New centre at the heart of community
Katikati is celebrating the recent opening of stunning its new library, community hub and service centre. Known as The Centre – Patuki Manawa, the facility marks a new milestone for the vibrant and diverse community.
Western Bay of Plenty District Council spokesperson Barbara Whitton says the project has been “great to be involved with”.
“Right back through the consultation processes that began in 2015, where stakeholders had an opportunity to share with council what they wanted from the library and associated spaces.”
Following strong support for the $4.5 million project at 21 Main Street, in the former Dunning Block, the council included the project in its Long Term Plan back in 2012.
Western Bay of Plenty District Council has communities spread over a large geographic area and Barbara says one of the great things about this is that within that catchment each community has its own particular character. She says the new facility, while situated in Katikati, serves a geographic much larger than the township.
“In the case of the new library build at Katikati we formed a community reference group which included the Katikati Community Board and community leaders.
The role of this group was to act as a conduit of communication between the community and Council.
“First Principles architects also worked with the community board, so the whole process was very sound.”
The library has truly become a community resource since opening August 21, with a dawn blessing followed by a series of celebrations culminating in a ‘big party’ at 3pm.
As testament to the success of its design and facilities, the library has become a popular destination for old and young alike.
“We identiﬁed that the library and associated spaces needed to offer a welcoming environment for the young people of Katikati, a place they can gather and use the WIFI facilities.
“We also saw the need for a centralised userfriendly space for community groups to access. “Libraries are no longer the quiet and often un
welcoming spaces of the past and this new library has really become a very important focal point for the community.”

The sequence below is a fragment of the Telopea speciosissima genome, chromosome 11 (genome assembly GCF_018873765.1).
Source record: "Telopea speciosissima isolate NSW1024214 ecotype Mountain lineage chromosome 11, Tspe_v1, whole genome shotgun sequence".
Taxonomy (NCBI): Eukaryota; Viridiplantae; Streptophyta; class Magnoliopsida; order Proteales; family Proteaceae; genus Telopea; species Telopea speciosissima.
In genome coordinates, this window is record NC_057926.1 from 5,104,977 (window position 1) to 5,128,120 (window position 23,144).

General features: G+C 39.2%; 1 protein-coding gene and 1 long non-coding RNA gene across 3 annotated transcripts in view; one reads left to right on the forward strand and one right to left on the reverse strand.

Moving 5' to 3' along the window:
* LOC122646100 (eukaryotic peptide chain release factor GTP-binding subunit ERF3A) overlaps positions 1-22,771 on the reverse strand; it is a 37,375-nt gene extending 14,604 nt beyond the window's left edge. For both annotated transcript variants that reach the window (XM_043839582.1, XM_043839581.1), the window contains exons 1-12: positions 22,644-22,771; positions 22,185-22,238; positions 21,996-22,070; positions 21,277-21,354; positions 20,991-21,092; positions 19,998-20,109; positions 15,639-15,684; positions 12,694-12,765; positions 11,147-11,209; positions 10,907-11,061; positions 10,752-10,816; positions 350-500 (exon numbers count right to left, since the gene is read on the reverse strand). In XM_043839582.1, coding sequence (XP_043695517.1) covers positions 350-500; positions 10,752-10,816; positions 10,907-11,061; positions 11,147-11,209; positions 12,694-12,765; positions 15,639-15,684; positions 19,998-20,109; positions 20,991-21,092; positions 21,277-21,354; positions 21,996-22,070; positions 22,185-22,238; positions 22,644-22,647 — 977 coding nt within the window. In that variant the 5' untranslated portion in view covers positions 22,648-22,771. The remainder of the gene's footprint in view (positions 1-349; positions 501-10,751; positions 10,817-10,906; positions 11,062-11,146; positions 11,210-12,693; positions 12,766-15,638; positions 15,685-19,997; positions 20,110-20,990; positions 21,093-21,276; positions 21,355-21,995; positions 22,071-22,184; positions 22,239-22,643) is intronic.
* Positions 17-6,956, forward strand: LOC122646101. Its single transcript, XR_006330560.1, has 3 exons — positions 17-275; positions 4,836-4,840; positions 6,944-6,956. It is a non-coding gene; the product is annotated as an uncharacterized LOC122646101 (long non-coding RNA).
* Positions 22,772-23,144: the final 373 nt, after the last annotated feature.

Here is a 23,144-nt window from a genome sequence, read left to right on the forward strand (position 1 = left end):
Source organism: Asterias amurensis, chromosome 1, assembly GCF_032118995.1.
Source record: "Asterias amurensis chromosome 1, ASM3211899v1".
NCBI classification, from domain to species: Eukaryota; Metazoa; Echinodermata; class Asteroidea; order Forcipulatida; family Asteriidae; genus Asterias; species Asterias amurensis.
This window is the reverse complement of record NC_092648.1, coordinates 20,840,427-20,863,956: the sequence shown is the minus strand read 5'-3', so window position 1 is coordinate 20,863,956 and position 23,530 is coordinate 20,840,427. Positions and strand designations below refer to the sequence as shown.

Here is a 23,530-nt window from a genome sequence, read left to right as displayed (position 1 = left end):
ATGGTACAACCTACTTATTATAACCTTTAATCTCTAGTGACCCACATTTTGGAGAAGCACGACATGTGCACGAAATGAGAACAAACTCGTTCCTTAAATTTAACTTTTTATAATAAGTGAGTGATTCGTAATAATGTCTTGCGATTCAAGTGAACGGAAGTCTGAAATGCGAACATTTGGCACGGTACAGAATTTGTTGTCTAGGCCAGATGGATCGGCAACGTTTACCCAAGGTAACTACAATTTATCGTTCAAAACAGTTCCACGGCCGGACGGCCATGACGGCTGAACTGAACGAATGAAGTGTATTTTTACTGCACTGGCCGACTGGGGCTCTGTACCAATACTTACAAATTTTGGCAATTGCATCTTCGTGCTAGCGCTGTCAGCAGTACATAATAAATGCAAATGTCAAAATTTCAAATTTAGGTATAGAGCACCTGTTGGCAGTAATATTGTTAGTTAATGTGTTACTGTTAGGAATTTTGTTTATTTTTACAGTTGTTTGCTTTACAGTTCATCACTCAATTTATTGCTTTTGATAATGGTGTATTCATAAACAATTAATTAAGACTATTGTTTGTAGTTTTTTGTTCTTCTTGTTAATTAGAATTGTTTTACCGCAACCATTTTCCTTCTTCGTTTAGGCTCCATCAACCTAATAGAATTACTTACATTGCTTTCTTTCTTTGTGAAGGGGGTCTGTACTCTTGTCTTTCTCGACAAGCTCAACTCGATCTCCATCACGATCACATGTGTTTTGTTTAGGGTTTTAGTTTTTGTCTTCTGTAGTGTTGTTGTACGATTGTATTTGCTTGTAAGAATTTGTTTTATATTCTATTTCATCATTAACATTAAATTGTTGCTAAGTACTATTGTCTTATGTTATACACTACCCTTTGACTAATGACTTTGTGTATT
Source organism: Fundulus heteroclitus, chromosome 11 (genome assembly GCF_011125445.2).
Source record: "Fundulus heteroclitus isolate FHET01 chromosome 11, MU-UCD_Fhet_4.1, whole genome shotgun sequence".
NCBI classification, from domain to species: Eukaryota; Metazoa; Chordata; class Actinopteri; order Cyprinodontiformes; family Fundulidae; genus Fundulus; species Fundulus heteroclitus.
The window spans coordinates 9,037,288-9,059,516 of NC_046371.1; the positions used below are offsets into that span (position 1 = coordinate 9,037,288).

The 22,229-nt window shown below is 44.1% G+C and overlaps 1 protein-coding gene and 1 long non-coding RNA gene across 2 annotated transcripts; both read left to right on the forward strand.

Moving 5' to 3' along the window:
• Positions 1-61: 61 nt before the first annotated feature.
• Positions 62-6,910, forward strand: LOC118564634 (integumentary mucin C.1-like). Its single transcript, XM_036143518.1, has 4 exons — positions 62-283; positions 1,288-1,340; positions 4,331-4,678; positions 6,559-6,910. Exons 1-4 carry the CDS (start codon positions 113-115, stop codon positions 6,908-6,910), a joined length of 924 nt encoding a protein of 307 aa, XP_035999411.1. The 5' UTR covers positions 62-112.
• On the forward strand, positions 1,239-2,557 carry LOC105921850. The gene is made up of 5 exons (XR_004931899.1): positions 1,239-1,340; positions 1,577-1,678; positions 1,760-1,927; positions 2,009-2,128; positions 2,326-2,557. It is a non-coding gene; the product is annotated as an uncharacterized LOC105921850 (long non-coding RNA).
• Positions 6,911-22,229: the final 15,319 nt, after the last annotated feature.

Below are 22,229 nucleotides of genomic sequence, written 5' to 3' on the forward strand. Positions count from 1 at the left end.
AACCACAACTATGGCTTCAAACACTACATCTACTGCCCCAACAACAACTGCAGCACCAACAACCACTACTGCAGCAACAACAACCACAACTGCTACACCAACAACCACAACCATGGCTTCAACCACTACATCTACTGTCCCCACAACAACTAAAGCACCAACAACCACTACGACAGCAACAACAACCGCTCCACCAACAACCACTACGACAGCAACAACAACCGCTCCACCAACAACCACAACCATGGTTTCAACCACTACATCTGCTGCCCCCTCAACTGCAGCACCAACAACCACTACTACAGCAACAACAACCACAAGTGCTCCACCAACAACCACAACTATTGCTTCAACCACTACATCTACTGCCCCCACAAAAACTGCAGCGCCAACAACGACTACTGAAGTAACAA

Initially the plan was to build the entire project in a staged way, however by securing a Lottery grant along with council and community board funding the project was completed in the one build.
Watts & Hughes Construction won the contract and entered into an ‘early contractor involvement’ process with Council to minimise the risk of budget blow-out.
“That process was very successful and the proof of this is that the library project came in on time and to budget,” says Barbara. “We especially wanted the building to have a contemporary feel, yet reﬂect and honour the geography and history of the area.
“Even the footpath work connecting the hub service centre with the library building depicts connections with the physical environment,” says Barbara.
There are bold plans ahead to engage the community further through the hub’s technology-savvy set-up.
With ultrafast ﬁbre coming into the centre through a partnership with Spark and Ultrafast, the hope is for community groups to make full use of what’s on offer.
The building has two levels, with a mezzanine ﬂoor accommodating the WIFI and booths offering quiet spaces.
Local artist ‘Mr G’ adorned the building with a piece of artwork that ﬂoats above a stylised version of the Kaimai Ranges, built into the building’s exterior cladding.
When Barbara recently revisited The Centre – Patuki Manawa, having settled into the buildings’ daily life, she was delighted to see the spaces full.
“This is exactly why this town needed this building. It’s become a real draw-card and I know this facility is really well regarded.”
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